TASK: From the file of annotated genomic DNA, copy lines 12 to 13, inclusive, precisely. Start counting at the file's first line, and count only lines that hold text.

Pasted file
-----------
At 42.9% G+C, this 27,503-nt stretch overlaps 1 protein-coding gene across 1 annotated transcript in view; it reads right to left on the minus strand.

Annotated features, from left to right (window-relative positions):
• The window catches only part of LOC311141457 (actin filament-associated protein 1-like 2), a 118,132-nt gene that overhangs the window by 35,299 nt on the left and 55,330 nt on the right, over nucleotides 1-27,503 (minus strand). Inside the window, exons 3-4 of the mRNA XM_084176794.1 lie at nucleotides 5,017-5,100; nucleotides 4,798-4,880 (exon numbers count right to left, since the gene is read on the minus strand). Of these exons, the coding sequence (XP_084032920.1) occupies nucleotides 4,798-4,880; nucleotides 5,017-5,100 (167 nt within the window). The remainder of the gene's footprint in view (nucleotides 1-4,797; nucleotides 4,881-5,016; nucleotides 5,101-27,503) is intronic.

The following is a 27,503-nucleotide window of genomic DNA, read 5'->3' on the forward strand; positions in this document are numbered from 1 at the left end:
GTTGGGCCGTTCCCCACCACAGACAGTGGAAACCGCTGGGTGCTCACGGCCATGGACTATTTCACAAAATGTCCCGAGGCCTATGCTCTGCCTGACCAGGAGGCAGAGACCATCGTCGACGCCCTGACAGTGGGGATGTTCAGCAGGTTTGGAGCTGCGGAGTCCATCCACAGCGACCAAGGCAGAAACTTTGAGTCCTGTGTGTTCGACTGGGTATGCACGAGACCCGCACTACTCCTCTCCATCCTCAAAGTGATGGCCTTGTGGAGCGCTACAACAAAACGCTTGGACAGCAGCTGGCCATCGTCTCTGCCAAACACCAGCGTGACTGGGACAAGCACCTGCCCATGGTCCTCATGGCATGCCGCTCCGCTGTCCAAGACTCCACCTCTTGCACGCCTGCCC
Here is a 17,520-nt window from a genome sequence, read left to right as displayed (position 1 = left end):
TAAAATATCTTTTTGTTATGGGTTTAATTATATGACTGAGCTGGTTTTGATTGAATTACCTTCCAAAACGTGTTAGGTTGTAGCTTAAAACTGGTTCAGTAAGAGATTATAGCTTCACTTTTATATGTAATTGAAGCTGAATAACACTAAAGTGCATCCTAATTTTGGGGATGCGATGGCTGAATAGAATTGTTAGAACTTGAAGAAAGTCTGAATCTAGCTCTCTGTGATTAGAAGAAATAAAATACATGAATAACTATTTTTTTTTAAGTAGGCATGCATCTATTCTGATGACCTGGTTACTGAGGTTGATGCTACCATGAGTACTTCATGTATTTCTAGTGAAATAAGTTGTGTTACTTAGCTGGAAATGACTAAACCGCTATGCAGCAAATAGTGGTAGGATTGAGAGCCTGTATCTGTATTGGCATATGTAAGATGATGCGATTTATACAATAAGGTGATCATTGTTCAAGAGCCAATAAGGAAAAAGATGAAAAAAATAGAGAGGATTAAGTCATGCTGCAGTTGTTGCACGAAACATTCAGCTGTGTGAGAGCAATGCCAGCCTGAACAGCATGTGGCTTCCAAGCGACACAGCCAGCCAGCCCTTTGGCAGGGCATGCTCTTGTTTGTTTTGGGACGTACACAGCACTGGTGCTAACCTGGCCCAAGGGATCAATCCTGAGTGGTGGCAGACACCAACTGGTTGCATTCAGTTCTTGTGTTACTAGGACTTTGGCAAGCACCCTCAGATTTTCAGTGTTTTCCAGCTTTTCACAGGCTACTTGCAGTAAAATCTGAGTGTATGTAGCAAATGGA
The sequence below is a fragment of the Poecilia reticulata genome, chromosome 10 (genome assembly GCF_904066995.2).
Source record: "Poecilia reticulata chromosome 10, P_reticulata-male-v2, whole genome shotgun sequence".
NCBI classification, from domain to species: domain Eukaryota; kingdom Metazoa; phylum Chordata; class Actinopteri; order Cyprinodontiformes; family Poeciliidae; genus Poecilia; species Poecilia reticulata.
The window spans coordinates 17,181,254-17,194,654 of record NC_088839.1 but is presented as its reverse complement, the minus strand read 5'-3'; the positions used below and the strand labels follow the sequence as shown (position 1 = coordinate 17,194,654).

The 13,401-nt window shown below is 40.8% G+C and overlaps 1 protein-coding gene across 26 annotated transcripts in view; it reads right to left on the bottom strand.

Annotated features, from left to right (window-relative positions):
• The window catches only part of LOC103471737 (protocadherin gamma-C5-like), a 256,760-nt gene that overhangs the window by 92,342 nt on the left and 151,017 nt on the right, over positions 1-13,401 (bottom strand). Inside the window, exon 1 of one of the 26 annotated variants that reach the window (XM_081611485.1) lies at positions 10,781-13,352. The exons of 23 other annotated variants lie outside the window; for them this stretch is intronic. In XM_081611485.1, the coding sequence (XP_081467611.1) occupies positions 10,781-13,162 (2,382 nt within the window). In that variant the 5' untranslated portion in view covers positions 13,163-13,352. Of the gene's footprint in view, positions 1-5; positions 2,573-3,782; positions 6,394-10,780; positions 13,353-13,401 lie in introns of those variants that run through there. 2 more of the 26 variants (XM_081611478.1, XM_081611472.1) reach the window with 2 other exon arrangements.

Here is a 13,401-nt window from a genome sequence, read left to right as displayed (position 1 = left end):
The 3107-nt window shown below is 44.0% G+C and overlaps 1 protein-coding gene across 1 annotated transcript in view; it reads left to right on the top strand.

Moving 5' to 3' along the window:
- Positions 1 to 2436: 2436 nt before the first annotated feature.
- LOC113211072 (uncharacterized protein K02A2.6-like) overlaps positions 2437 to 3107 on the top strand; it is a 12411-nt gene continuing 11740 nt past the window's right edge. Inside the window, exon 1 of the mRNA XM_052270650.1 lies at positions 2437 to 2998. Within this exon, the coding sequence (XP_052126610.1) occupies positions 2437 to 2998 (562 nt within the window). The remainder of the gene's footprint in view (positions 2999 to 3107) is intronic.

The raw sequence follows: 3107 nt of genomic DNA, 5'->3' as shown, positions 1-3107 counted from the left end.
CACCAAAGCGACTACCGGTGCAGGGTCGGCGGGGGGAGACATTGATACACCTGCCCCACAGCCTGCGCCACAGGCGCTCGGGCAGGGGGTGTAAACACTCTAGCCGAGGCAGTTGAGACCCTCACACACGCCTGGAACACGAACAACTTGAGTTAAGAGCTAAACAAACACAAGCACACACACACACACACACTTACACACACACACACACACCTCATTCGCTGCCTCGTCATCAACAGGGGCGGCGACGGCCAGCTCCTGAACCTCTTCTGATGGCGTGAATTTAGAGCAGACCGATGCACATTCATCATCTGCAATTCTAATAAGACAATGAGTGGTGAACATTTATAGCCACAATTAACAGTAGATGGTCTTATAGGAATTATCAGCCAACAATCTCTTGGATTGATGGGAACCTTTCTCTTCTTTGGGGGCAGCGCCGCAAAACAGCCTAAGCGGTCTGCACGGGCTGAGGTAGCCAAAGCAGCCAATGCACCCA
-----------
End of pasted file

The 13,401-nt window shown below is 40.8% G+C and overlaps 1 protein-coding gene across 26 annotated transcripts in view; it reads right to left on the bottom strand.

Annotated features, from left to right (window-relative positions):